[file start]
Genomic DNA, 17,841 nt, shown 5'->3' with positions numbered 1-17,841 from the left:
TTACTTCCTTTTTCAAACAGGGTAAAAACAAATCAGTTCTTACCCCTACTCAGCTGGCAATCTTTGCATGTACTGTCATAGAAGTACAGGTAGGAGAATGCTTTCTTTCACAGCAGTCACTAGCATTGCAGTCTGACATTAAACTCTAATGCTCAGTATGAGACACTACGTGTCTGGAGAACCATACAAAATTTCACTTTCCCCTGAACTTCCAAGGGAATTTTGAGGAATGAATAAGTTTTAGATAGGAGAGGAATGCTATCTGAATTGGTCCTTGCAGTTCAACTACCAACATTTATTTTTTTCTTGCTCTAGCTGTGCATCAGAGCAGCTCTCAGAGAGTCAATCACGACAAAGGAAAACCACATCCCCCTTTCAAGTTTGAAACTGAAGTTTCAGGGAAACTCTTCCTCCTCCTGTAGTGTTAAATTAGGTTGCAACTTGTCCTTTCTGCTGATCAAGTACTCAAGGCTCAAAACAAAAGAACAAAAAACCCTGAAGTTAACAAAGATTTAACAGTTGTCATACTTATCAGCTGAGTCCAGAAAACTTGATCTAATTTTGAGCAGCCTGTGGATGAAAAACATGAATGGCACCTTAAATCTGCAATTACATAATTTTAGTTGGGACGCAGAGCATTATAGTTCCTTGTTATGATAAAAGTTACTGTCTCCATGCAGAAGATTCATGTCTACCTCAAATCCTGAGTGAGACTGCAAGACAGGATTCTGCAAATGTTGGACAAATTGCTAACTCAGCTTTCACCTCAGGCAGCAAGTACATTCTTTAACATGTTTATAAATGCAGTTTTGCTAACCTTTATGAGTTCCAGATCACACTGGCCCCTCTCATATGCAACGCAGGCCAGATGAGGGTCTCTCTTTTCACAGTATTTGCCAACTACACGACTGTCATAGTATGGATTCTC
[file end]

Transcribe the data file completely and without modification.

Genomic DNA, 17,841 nt, shown 5'->3' with positions numbered 1-17,841 from the left:
TTACTTCCTTTTTCAAACAGGGTAAAAACAAATCAGTTCTTACCCCTACTCAGCTGGCAATCTTTGCATGTACTGTCATAGAAGTACAGGTAGGAGAATGCTTTCTTTCACAGCAGTCACTAGCATTGCAGTCTGACATTAAACTCTAATGCTCAGTATGAGACACTACGTGTCTGGAGAACCATACAAAATTTCACTTTCCCCTGAACTTCCAAGGGAATTTTGAGGAATGAATAAGTTTTAGATAGGAGAGGAATGCTATCTGAATTGGTCCTTGCAGTTCAACTACCAACATTTATTTTTTTCTTGCTCTAGCTGTGCATCAGAGCAGCTCTCAGAGAGTCAATCACGACAAAGGAAAACCACATCCCCCTTTCAAGTTTGAAACTGAAGTTTCAGGGAAACTCTTCCTCCTCCTGTAGTGTTAAATTAGGTTGCAACTTGTCCTTTCTGCTGATCAAGTACTCAAGGCTCAAAACAAAAGAACAAAAAACCCTGAAGTTAACAAAGATTTAACAGTTGTCATACTTATCAGCTGAGTCCAGAAAACTTGATCTAATTTTGAGCAGCCTGTGGATGAAAAACATGAATGGCACCTTAAATCTGCAATTACATAATTTTAGTTGGGACGCAGAGCATTATAGTTCCTTGTTATGATAAAAGTTACTGTCTCCATGCAGAAGATTCATGTCTACCTCAAATCCTGAGTGAGACTGCAAGACAGGATTCTGCAAATGTTGGACAAATTGCTAACTCAGCTTTCACCTCAGGCAGCAAGTACATTCTTTAACATGTTTATAAATGCAGTTTTGCTAACCTTTATGAGTTCCAGATCACACTGGCCCCTCTCATATGCAACGCAGGCCAGATGAGGGTCTCTCTTTTCACAGTATTTGCCAACTACACGACTGTCATAGTATGGATTCTC